Casino gambling and bankruptcy in new United States casino jurisdictions

Abstract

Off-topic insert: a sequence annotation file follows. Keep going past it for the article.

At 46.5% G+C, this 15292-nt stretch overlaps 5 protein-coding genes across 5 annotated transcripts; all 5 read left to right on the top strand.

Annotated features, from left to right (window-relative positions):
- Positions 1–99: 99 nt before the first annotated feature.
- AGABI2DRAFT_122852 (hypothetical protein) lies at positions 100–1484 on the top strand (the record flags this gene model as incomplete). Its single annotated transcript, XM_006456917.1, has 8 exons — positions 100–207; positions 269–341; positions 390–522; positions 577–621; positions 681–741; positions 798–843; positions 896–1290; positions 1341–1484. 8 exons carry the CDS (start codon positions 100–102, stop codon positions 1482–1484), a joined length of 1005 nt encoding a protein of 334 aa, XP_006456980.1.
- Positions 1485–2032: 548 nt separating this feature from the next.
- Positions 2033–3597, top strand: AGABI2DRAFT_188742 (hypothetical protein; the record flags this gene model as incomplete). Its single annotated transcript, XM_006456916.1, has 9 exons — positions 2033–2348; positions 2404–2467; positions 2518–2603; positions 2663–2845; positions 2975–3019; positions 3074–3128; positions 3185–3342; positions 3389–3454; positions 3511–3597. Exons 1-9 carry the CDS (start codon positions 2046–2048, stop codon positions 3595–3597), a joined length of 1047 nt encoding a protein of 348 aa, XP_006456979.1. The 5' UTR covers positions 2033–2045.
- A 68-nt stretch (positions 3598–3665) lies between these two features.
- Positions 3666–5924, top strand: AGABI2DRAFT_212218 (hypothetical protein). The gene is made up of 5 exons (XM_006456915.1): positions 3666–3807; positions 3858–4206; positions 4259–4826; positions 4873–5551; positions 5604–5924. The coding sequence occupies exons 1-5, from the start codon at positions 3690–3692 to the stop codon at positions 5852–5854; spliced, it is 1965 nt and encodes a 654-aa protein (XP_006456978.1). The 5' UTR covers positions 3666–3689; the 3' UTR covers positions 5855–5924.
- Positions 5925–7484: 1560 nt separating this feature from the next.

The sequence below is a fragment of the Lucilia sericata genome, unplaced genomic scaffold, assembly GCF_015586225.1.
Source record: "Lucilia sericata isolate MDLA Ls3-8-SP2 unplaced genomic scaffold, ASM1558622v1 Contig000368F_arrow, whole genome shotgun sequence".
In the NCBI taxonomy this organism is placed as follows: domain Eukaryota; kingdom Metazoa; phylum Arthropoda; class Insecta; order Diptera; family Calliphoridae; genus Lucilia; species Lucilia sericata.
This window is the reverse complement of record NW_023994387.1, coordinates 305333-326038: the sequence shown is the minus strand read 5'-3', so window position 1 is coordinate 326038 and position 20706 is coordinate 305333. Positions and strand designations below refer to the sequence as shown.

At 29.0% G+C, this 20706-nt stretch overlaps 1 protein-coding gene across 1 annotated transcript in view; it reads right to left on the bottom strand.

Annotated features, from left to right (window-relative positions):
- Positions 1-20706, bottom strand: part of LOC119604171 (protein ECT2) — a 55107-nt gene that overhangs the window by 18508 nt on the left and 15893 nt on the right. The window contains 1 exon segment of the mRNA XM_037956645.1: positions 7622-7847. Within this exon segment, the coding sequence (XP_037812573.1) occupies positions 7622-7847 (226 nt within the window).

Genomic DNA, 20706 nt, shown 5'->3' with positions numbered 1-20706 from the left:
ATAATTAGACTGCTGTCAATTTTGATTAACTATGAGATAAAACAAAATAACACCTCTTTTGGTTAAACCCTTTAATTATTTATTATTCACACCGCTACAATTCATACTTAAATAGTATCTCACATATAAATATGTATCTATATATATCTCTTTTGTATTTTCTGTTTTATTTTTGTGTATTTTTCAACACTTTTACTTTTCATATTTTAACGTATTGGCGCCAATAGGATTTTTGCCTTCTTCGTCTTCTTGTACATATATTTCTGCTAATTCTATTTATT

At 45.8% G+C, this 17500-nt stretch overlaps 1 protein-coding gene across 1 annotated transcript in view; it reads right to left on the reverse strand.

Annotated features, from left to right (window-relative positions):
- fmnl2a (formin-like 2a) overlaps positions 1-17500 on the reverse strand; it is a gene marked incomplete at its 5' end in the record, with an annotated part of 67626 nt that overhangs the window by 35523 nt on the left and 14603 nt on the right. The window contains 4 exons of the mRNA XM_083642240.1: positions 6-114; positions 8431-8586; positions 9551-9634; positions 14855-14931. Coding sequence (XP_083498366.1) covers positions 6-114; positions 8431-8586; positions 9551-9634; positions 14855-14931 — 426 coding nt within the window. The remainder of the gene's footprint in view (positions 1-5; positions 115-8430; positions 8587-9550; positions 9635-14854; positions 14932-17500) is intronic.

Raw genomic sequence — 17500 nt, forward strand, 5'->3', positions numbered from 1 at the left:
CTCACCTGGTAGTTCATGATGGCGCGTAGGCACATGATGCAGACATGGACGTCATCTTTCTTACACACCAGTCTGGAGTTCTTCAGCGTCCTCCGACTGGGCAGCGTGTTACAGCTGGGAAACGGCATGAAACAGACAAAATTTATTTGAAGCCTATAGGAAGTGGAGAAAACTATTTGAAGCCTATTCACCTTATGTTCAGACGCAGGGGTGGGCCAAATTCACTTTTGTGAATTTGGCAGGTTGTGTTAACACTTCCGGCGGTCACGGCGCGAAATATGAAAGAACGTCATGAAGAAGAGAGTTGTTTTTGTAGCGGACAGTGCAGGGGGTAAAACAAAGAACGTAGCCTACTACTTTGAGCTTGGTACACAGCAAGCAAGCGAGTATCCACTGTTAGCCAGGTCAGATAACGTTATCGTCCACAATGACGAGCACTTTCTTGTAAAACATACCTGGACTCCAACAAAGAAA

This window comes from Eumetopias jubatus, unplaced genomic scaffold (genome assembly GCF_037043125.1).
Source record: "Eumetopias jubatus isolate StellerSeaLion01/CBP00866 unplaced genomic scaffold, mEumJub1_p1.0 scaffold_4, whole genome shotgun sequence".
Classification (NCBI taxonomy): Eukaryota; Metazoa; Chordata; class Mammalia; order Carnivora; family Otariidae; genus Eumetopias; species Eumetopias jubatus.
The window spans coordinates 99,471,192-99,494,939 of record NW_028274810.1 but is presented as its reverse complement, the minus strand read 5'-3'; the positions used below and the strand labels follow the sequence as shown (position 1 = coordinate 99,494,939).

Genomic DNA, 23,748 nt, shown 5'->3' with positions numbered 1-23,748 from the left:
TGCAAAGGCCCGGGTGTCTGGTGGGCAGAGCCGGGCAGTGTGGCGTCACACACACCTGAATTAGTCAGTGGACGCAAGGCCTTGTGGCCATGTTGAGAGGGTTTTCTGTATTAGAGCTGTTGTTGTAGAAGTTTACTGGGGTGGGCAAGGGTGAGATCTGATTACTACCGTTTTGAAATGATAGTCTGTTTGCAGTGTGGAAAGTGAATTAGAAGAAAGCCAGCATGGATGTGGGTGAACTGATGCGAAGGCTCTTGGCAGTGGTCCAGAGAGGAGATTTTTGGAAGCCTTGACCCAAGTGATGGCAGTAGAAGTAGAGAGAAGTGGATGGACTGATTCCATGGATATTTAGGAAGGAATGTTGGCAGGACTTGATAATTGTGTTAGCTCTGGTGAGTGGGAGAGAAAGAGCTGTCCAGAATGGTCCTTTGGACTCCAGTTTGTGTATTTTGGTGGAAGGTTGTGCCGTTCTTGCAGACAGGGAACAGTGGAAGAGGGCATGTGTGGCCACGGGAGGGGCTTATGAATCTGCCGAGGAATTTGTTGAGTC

Using quarterly data on personal consumer bankruptcy for 1989:Q4 through 1998:Q1, this study examines the impact that the introduction of casino gambling has on per capita personal bankruptcy filings. Eight jurisdictions that have recently adopted gambling are compared with a set of matching control jurisdictions, communities without casinos that are economically and demographically similar to the eight communities. The results reveal that casino gambling is associated with an increase in personal bankruptcy in seven of the eight communities. In five of the seven the increase is statistically significant. However, an increase is not universal and in one community, Harrison County, Mississippi (Biloxi), bankruptcy per capita significantly decreased. It is speculated that this decrease is due to the features of both the community and the casino industry in Biloxi. Finally, the most significant changes in bankruptcy occur among Chapter 13, as opposed to Chapter 7, filings. This suggests that a growing portion of insolvents are creating repayment plans for their debts. Policy implications of the findings are discussed.

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